Reclaiming Pride

Reclaiming Pride
by Starcat

This fall, BlackLion and I took a workshop called The Iron Pentacle. It’s part of the Reclaiming tradition, and more details can be found in T. Thorn Coyle’s excellent book Evolutionary Witchcraft. At each of the points of the star is a word which represents a topic covered in the workshop. These themes are meant to be somewhat controversial, in the sense of recovering areas where many people feel dis-empowered and perhaps fearful. The topics are :sex, pride, self, power, and passion.

When I was making BlackLion’s holiday collage card, I found a picture of a pentacle necklace in a catalogue. I had an idea – I’d glue it on the card, add the five words at the appropriate points, and then add pictures that represent how each of them are reflected in his life. For passion, a picture of a pen and journal to represent his writing, an orange sun to show his power, and so forth. As I clipped words and pictures, the concept came together quickly…except for the one missing word.

I couldn’t find the word “pride” in any of the various magazines, catalogues, and fliers that I was looking through. I had a wide variety of magazines, reflecting the interests of those who had given them to me: sports, outdoor life, AARP, cooking, fashion, yoga, a veteran’s publication, mainstream women’s magazines, crafts. The catalogues were similarly mainstream, nothing especially conservative. Yet I couldn’t find this simple word anywhere, in literally hundreds of publications.

What’s wrong with pride? Our culture is based on a Christian world-view, and pride is one of the infamous “seven deadly sins.” I suppose that might be one reason, although I presume a subconscious one, that writers don’t tend to use it in their articles or companies in their advertisements. We’re also advised not to be too proud of ourselves, lest we cause others envy and jinx our own good fortune. For some reason, it’s seen as a character flaw to take pride in the things that we do – or at least, too much pride. If you do that, you must be conceited or self-involved.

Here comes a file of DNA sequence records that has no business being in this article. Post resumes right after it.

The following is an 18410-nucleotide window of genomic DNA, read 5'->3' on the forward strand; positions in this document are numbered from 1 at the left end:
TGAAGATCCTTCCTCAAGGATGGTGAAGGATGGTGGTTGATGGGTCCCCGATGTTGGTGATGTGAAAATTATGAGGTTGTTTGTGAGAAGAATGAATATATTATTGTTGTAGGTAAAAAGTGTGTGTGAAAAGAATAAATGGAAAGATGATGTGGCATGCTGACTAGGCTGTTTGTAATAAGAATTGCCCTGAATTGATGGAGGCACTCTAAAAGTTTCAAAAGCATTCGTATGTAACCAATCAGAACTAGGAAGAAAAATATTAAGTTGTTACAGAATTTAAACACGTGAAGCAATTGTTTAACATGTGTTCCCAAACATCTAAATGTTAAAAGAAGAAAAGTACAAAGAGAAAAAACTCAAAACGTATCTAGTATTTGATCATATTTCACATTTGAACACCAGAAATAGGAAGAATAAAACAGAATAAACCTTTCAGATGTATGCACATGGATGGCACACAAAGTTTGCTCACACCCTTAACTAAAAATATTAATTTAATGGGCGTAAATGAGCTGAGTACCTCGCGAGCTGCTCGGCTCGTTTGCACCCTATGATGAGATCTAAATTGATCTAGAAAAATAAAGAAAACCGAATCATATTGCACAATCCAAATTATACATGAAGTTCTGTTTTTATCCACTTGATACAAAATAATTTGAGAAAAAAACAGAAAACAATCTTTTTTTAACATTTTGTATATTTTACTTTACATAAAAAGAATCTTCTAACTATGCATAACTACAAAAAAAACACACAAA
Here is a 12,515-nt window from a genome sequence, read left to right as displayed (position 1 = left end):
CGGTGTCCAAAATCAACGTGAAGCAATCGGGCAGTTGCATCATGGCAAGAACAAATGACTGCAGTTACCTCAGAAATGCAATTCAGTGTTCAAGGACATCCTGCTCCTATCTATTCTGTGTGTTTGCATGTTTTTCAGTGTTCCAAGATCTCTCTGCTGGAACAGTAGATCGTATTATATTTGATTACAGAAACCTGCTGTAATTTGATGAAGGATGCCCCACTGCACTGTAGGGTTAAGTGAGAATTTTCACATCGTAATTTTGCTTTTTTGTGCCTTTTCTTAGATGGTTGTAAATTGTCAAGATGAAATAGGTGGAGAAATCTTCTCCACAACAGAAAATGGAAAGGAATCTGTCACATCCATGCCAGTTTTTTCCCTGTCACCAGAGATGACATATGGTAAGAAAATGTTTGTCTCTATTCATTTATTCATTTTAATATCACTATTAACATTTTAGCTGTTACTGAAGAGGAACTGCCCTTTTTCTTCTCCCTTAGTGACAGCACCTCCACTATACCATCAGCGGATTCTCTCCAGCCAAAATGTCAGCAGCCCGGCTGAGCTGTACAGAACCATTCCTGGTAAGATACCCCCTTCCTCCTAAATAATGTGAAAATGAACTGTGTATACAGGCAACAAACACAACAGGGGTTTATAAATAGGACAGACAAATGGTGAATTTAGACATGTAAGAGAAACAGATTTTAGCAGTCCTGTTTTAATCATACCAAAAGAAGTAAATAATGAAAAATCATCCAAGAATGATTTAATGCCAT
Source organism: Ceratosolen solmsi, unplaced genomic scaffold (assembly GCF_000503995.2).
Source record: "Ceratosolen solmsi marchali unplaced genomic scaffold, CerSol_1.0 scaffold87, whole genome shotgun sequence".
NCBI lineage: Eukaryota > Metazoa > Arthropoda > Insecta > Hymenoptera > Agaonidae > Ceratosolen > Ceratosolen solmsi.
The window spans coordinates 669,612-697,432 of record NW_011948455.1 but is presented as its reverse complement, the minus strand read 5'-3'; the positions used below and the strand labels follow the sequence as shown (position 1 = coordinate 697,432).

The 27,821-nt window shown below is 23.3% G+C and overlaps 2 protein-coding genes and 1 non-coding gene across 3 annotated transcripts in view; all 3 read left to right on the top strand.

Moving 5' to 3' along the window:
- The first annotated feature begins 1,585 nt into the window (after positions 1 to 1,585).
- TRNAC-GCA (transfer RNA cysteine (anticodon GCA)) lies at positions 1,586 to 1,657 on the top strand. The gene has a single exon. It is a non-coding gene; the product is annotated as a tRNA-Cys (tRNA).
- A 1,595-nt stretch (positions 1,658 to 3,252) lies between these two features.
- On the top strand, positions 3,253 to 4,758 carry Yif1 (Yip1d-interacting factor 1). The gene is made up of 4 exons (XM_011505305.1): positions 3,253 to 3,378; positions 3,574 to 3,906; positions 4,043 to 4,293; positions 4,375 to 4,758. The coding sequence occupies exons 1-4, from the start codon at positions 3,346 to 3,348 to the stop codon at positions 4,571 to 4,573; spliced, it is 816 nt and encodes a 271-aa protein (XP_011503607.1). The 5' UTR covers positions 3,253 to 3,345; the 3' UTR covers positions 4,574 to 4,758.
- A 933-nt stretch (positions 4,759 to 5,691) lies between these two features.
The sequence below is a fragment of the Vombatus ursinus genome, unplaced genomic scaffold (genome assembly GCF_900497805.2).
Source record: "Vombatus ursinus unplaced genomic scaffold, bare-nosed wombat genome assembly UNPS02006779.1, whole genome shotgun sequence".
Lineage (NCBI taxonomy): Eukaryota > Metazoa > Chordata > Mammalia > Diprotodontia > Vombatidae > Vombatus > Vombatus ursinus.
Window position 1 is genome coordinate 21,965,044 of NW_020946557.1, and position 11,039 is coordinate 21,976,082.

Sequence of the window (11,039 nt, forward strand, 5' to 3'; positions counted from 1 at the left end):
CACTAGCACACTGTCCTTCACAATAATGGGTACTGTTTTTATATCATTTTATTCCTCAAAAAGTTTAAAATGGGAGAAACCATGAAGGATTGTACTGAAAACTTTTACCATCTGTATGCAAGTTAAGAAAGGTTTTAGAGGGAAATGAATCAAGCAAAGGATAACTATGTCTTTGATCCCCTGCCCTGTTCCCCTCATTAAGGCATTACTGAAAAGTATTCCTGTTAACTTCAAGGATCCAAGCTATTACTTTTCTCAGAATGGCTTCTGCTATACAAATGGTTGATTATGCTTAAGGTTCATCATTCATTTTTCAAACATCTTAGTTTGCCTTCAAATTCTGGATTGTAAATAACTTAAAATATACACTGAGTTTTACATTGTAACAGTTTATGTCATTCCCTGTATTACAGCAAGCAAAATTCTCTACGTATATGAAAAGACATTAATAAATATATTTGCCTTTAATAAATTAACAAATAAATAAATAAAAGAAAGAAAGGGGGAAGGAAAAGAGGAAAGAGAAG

The pride discussed in the workshop, however, is about our unique abilities. These are things that you do that are of value to you and of service to the world, with no need for comparison to anyone or anything else. There’s no wish for another’s approval, just a pure desire for mastery, coming from deep inside your soul. This type of pride says, “this is who I really am, regardless of what you think or who you’d like me to be.” Pride is worth reclaiming. It’s the drive to be good at something simply because you love it. Pride has been reclaimed in some subcultures – think of the “black pride” and “gay pride” movements of recent decades. I think it’s time we also reclaimed it as a positive description of our own personal talents.

By the way, I did eventually find the word “pride” for my project. It was in a Vogue article about an Olympic team, described as the “pride of America.” I glued it on BlackLion’s card, next to a picture of – what else? – lions.